In Location for the new partition, select Beginning.
        In Use as:, select EXT3 journaling filesystem.
        In Mount Point, select / (a forward slash).
        Click the OK button.
    Under Device, please note the partition identification allocated to the EXT3/2 partition, like /dev/hda3.
    Make sure the Format box is ticked for the new EXT3 partition.
    Make sure the Mount Point is / (if not, right-click the EXT3 partition, select Edit, and correct it).

    Create the Swap partition.
  5. Now right-click the remaining Free space (about 800 MB), and select New Partition.
        In Type for the new partition, select Logical (but Primary if you prefer).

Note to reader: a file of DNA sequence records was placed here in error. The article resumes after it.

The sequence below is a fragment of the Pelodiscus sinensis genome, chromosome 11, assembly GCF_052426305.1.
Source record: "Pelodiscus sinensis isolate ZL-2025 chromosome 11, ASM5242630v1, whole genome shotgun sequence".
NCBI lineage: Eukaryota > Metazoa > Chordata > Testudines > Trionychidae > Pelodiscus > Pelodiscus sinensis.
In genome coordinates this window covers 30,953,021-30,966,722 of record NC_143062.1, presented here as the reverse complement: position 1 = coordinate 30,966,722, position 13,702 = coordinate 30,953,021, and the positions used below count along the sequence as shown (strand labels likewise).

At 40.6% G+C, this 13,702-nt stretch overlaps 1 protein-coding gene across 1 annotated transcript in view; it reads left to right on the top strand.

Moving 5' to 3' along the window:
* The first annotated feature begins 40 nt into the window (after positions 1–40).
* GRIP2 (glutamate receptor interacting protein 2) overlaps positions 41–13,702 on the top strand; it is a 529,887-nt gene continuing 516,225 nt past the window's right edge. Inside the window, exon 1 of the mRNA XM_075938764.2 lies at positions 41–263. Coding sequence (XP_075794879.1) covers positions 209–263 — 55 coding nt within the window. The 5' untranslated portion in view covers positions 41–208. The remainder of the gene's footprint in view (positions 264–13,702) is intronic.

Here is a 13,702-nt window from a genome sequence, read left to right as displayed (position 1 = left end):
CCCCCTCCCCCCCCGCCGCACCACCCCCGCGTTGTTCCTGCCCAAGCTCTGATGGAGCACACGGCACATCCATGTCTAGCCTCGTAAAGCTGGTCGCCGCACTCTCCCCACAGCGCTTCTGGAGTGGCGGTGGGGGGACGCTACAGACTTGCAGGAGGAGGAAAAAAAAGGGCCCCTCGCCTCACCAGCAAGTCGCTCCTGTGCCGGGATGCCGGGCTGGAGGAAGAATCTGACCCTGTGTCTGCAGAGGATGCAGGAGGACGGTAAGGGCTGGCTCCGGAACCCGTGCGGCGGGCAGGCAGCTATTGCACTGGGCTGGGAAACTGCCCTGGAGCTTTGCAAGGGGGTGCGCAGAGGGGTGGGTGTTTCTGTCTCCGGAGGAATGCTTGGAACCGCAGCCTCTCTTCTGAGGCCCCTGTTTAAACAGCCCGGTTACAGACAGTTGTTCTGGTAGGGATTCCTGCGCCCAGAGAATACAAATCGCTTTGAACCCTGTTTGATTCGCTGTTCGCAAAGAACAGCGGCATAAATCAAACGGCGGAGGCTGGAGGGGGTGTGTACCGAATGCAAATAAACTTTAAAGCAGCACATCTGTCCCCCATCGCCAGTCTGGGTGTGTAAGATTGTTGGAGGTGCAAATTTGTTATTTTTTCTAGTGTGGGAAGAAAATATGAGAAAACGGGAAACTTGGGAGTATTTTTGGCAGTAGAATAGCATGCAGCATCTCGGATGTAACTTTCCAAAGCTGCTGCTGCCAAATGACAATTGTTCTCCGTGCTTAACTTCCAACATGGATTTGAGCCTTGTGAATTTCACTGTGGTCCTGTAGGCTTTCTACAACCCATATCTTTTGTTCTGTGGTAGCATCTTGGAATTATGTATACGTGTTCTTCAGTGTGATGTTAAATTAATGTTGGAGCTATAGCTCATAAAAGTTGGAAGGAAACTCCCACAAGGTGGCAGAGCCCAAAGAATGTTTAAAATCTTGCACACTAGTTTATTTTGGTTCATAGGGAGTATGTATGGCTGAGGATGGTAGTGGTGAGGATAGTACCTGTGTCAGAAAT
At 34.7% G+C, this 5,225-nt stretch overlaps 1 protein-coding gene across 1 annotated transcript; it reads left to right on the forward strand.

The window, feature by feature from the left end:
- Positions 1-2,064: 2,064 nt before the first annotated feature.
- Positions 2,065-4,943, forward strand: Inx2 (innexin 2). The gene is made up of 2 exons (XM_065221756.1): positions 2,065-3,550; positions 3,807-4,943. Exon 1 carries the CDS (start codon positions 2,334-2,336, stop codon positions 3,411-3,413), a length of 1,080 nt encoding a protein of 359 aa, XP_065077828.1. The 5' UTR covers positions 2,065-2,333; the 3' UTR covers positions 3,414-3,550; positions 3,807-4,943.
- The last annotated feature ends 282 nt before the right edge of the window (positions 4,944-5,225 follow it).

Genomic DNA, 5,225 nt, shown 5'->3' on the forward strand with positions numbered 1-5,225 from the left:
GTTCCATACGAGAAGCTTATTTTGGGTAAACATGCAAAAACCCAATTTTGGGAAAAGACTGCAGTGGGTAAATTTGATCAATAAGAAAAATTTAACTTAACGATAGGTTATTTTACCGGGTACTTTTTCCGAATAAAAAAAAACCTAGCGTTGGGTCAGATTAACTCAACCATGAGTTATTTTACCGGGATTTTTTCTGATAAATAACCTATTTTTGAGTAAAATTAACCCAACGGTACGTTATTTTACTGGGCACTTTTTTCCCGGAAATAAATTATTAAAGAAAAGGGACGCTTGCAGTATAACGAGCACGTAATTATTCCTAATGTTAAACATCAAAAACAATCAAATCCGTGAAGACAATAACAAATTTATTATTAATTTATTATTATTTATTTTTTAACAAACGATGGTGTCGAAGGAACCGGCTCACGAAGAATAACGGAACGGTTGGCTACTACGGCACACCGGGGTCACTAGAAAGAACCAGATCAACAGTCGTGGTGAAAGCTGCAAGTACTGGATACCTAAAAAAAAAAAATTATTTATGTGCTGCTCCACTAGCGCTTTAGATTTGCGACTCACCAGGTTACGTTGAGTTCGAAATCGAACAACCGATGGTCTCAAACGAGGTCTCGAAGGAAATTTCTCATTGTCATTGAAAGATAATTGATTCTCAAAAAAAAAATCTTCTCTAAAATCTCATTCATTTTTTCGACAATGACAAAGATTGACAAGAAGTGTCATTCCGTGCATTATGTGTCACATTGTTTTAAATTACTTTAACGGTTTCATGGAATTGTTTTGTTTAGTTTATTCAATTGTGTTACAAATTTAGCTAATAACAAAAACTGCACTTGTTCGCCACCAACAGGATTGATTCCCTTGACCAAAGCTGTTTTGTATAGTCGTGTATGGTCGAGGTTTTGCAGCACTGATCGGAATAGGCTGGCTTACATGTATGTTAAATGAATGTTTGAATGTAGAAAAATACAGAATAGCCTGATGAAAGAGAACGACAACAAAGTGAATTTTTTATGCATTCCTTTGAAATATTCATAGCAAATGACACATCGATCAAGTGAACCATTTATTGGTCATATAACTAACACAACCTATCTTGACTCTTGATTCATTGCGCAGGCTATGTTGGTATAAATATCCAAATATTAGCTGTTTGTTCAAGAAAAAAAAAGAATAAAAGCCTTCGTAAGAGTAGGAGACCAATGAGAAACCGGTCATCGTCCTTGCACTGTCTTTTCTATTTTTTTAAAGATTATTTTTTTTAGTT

In New partition size ..., use all available space (about 1 GB for the Swap File)
        (if you have a total of 4 Primary partitions, any remaining free space would be unusable)
        In Location for the new partition, select Beginning.
        In Use as:, select Swap area.
        A Mount Point is not set for Linux's swap file partition.
        Click the OK button.
    Click Forward when ready, or click Undo changes to partitions to alter your changes.
  6. In Who are you? enter and remember your username and password, and click Forward.
  7. Deal with the Migrate Documents and Settings as suits you, and click Forward.
  8. Read the content of the Ready to install window.
    Click the Advanced button and make sure the Install boot loader box is ticked.
    You'll see the boot loader (GRUB) will be installed, by default, at the start of the first hard disk (hd0) replacing the Windows loader. If you wish to change this, click the down-arrow and select the Linux EXT3 partition (it must be a Primary partition).